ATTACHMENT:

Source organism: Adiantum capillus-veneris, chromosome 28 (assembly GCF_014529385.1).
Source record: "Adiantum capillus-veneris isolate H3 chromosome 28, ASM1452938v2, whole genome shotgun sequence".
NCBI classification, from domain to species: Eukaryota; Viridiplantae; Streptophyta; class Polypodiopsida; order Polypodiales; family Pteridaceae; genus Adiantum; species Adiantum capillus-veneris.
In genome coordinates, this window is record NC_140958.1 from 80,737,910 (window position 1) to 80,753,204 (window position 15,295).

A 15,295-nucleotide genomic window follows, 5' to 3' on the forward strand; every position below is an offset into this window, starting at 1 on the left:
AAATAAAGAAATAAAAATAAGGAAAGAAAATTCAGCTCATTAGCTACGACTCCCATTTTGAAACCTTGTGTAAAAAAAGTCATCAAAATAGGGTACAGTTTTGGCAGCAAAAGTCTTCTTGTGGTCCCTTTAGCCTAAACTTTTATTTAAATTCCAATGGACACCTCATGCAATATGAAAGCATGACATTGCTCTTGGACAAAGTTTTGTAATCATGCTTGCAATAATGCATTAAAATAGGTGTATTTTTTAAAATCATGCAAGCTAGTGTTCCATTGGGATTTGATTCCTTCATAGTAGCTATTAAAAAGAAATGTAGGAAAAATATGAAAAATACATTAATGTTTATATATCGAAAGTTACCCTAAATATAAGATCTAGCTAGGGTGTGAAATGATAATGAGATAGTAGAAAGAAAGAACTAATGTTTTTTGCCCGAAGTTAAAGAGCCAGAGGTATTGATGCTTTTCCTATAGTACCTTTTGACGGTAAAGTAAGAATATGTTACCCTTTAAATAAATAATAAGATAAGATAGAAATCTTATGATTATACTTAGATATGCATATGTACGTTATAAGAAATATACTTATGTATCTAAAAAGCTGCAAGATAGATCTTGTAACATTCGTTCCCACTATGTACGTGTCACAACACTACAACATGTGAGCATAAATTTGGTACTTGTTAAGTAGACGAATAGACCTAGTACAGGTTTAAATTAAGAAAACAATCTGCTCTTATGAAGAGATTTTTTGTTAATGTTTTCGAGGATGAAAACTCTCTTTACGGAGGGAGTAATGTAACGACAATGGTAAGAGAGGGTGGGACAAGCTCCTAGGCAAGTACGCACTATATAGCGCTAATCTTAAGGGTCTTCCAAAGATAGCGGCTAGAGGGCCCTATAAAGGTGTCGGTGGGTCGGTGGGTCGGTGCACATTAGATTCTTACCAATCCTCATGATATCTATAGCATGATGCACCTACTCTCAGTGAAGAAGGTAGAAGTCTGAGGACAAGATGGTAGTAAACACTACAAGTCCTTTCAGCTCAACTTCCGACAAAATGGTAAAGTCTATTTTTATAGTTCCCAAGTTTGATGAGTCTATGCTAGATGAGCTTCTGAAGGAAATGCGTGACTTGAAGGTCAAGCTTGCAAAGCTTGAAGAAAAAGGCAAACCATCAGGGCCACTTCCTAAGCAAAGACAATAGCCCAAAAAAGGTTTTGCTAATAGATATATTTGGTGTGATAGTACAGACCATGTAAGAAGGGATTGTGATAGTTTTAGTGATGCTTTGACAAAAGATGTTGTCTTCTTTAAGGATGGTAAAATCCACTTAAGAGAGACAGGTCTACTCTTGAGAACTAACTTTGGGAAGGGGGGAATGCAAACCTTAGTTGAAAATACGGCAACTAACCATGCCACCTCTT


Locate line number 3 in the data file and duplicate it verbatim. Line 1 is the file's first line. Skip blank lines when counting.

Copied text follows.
NCBI classification, from domain to species: Eukaryota; Viridiplantae; Streptophyta; class Polypodiopsida; order Polypodiales; family Pteridaceae; genus Adiantum; species Adiantum capillus-veneris.